So I was interested in all of that, but at the same time, as a photographer, the idea on its own wasn’t enough – I was also looking for something that was visually appealing. One of the particular initiatives that drew my attention was the One City, Nine Towns development in Shanghai, where nine self-contained satellite towns were built around the metropolis periphery. The Shanghai mayor had the fairly flamboyant idea of building these towns themed on different world countries and regions, including Holland, Spain, Italy, Germany, England, Scandinavia, North America and China itself. On my most recent trip I managed to travel out to each of these satellite towns and document their evolution.
How did you find the physical journey of travelling out to these satellite towns?
A lot of the towns have had deliberate Metro extensions from Shanghai over the last ten years, but others are really far out and awkward to reach. I’d get a train to the end of the line, and then queue up to get a bus. Once I’d gotten a bus, and arrived in the general town, I’d have to find the new “modelled” part of town, and get a taxi from that point. In the Spanish town I actually got an Uber Black because I couldn’t get a taxi or a normal Uber; the driver was like, “are you sure you want to get out here?” It was difficult to find the towns, as they weren’t marked in maps or anything, and even asking locals it was hard.
…these teenagers in ill-fitting suits would walk through handing out pamphlets pushing investment properties. I got offered a couple of times: “You want home?”
Going into each town on the train, as you get close to the end of the line, these teenagers in ill-fitting suits would walk through handing out pamphlets pushing investment properties. I got offered a couple of times: “You want home?” A lot of the current investments in China are not for people to live in, at least not for the moment; they’re investments for people’s children. I stumbled across this building dedicated to real estate in Thames Town and it was filled with Chinese families fervently looking to secure future housing for their young children.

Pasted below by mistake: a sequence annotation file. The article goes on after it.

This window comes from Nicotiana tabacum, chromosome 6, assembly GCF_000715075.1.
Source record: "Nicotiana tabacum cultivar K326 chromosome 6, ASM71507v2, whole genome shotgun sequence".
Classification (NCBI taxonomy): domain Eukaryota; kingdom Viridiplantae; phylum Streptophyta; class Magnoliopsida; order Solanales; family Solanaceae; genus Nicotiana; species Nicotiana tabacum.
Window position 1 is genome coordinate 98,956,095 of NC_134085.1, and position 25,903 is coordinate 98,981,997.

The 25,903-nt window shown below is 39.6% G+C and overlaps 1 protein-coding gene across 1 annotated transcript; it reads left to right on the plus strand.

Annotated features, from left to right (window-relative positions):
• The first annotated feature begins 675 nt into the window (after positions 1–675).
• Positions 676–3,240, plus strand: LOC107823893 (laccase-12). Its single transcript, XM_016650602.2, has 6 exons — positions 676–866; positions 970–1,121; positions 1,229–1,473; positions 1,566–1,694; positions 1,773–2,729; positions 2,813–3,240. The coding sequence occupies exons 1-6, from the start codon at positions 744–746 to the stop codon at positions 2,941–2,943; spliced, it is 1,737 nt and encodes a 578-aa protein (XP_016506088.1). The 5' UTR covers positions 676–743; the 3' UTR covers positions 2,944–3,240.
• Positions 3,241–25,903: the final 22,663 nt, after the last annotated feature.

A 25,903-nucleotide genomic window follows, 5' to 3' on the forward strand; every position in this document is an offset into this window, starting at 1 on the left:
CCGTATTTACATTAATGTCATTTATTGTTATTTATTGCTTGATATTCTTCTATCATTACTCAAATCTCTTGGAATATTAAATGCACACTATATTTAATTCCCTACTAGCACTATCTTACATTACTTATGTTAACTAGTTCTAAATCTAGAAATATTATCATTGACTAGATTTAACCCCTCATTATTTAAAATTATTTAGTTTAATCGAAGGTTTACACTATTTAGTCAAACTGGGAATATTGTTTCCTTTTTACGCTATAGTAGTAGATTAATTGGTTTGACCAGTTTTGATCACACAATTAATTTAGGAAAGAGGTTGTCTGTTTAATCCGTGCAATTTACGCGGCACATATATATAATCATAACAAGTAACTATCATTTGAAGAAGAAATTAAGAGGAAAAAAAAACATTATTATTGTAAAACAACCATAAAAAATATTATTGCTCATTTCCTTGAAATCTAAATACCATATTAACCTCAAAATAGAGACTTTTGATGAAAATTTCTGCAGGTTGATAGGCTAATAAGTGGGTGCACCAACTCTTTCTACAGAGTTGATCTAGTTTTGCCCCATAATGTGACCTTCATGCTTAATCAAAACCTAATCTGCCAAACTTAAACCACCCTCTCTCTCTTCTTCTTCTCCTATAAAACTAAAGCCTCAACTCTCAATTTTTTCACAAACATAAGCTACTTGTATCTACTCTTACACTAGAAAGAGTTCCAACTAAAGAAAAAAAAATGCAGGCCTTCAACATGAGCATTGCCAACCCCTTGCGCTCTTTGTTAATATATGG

Did you feel you stood out as a Westerner? How did you go about taking photos?
It made it hard that everyone within a 50-metre radius was staring at me almost all of the time. It was easier in the touristy spots, but in the other areas like Nanjiecun or anywhere out of the main tourist traps, I had to be open, honest and just smile. A lot of the time I rolled with being a tourist, but that also meant that I only ever had one chance to take a photo, because generally the scene was done within seconds of me being seen. It was pretty hard to take candid photos. I’m not sure how I did it exactly but I had to be quick, I had to persevere.
I did get told to stop taking photos by police a couple of times. They came up to me and asked me in broken English, with me responding in broken Chinese, but otherwise were really nice.
What sort of scenes were you looking for?
I’d summarise my photography as moments where I see something that I would have trouble explaining in words; certain feelings or observations that I’ve had. Part of the whole process is to be somewhere strange and surreal that doesn’t feel like normal life.
What’s really great about photography, in particular documentary photography, is that you discover what it’s all about whilst you’re doing it, whilst you’re shooting.
What’s really great about photography, in particular documentary photography, is that you discover what it’s all about whilst you’re doing it, whilst you’re shooting. So many photographers are reliant on constructing these concepts and then affirming them in their photos. But it’s more about being in the moment and taking a photo that transcends my construction of a meaning, than simply going out to capture what I’m intending to show. I don’t think there’s enough of that in photography now.
You’ve been learning Mandarin. Do you see yourself returning to China in the future?
I think I’ve spent enough time as an outsider. That’s been an interesting perspective; some of the best photography has been done by outsiders, and I don’t want to discredit that. But I also did a lot of research as well, so there was a balance there between going in blind and going in with background knowledge on what I was interested in and what I wanted to shoot.
Next time I think I’d like to speak a lot more Mandarin and be able to converse with a lot more people though. It’s possible I’ll go back but I’m going to properly learn Mandarin before I do.
Images by Tim Fenby. Interview by Anne Moffat for AHB
timfenby.com | @timfenby